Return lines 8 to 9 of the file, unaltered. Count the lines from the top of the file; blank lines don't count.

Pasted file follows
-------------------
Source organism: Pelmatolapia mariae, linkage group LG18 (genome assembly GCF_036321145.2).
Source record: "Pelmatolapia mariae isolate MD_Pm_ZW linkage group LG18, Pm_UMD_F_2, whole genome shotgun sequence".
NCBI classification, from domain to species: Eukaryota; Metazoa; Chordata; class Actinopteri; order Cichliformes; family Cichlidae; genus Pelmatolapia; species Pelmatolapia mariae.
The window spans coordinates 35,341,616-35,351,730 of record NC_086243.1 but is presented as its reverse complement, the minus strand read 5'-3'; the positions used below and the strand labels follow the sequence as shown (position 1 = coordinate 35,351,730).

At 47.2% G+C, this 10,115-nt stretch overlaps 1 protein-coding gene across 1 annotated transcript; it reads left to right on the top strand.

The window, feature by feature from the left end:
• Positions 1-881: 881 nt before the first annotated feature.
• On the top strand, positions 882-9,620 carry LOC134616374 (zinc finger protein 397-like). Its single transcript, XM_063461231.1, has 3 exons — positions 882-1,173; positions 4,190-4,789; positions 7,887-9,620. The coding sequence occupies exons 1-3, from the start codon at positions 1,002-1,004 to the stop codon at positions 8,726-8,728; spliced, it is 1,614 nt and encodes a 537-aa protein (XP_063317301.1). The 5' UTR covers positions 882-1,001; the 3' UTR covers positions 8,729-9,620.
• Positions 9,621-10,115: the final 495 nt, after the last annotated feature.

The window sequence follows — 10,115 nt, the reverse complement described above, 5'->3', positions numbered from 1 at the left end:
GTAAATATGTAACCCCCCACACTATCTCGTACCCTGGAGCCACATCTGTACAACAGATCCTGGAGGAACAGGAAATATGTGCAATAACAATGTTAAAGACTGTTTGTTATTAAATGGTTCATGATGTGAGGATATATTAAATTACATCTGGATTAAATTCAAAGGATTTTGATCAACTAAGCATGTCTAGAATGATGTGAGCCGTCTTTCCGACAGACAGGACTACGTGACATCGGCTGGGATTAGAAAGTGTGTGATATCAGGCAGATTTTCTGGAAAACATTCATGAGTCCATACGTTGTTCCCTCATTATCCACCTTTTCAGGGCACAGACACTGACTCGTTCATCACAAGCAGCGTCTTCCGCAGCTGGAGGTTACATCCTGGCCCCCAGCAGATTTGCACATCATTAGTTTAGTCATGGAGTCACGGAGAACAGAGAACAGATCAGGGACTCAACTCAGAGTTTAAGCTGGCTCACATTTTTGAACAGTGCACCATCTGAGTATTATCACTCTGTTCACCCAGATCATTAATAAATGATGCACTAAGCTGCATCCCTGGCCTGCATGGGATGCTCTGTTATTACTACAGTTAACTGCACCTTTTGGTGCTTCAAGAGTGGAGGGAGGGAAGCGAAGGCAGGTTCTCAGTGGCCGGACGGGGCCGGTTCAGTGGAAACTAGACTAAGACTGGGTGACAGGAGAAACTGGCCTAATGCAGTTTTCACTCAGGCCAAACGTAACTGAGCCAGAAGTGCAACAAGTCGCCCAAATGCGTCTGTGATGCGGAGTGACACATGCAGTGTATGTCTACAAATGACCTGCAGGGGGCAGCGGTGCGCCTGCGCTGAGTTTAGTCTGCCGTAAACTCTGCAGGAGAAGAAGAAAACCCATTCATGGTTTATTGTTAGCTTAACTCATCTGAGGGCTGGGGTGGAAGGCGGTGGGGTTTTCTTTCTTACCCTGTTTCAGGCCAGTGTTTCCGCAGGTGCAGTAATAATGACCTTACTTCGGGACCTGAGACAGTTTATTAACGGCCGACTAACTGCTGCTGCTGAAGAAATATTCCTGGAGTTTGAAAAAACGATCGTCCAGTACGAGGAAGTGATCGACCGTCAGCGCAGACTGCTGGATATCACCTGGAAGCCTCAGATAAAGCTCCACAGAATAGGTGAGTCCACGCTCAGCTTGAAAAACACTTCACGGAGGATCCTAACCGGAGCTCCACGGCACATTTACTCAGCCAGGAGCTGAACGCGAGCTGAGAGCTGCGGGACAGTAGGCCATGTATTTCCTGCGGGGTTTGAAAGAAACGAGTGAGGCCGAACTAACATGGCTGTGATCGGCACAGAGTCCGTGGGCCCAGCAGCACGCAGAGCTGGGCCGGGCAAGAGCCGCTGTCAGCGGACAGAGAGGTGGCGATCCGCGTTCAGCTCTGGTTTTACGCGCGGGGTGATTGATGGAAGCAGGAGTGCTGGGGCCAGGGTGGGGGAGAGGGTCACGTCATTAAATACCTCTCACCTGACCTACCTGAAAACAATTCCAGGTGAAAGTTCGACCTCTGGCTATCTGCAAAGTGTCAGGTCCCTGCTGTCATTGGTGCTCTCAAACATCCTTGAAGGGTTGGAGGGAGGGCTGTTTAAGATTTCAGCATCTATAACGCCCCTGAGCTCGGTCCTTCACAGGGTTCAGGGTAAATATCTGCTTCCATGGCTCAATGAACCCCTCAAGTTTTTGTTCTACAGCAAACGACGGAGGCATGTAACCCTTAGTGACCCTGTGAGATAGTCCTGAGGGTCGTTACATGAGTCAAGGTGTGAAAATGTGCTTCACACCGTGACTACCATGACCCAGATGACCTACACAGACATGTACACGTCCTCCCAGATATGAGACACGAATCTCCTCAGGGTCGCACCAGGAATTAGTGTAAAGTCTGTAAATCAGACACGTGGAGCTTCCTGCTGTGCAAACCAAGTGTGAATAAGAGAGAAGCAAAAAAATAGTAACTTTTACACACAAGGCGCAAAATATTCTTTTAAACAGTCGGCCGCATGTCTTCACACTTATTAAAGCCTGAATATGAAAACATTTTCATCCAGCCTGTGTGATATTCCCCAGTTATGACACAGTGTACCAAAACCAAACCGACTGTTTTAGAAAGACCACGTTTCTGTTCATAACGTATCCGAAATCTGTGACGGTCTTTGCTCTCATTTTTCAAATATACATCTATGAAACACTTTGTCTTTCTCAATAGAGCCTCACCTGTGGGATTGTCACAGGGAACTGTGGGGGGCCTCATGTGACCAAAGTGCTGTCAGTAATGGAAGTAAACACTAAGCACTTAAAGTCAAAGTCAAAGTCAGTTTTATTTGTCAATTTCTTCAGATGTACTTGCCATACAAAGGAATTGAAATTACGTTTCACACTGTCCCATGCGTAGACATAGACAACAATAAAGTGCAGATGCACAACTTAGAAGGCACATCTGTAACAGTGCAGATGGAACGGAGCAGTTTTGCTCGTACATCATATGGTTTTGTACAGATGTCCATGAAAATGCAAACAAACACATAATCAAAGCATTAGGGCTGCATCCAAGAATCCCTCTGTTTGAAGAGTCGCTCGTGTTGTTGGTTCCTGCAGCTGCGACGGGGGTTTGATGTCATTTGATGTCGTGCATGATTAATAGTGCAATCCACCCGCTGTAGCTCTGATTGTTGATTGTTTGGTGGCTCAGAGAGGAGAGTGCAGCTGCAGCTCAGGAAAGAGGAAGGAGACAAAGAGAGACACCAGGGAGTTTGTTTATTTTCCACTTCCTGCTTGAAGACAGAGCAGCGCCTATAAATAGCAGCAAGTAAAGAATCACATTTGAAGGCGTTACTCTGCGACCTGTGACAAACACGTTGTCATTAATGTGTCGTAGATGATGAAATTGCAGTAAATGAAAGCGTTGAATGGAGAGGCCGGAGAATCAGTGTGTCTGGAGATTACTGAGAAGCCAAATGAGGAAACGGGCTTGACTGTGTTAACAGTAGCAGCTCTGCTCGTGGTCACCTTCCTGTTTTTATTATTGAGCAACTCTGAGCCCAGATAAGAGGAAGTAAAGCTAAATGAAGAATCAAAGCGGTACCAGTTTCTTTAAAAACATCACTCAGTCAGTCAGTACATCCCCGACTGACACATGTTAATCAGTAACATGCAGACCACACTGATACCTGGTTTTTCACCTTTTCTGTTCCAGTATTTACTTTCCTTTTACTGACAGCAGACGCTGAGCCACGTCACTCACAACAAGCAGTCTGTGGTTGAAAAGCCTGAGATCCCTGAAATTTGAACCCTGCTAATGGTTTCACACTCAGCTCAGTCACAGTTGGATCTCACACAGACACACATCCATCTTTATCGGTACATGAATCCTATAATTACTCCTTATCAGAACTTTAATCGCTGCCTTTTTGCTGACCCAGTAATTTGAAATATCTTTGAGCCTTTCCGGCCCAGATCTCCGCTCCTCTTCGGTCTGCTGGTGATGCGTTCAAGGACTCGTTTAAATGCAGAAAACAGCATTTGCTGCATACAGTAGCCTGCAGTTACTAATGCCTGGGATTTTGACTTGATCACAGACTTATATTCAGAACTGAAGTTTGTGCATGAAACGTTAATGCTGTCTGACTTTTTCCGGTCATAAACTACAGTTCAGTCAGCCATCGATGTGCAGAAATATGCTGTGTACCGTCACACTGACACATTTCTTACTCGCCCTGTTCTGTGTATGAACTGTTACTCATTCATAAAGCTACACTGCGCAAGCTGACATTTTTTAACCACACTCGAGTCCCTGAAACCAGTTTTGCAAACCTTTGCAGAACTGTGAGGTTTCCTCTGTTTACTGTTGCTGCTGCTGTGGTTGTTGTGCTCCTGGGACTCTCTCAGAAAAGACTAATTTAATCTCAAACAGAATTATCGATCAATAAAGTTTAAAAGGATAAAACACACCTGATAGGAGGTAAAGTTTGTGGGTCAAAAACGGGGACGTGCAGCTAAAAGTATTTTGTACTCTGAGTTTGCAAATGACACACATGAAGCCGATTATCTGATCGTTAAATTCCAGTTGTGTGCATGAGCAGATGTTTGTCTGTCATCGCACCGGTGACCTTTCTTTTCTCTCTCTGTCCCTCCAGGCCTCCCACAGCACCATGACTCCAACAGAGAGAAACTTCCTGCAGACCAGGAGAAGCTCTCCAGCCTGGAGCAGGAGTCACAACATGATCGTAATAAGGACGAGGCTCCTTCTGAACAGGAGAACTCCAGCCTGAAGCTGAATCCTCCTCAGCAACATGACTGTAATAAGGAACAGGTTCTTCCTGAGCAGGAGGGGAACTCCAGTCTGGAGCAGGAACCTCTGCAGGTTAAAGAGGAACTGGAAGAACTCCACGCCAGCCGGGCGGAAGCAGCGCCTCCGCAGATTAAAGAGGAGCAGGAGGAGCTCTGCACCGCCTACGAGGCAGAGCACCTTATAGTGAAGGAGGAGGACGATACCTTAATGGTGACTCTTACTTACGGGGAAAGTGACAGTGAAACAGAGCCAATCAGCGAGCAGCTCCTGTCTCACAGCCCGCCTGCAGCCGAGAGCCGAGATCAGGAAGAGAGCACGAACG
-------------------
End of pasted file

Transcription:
• On the top strand, positions 882-9,620 carry LOC134616374 (zinc finger protein 397-like). Its single transcript, XM_063461231.1, has 3 exons — positions 882-1,173; positions 4,190-4,789; positions 7,887-9,620. The coding sequence occupies exons 1-3, from the start codon at positions 1,002-1,004 to the stop codon at positions 8,726-8,728; spliced, it is 1,614 nt and encodes a 537-aa protein (XP_063317301.1). The 5' UTR covers positions 882-1,001; the 3' UTR covers positions 8,729-9,620.
• Positions 9,621-10,115: the final 495 nt, after the last annotated feature.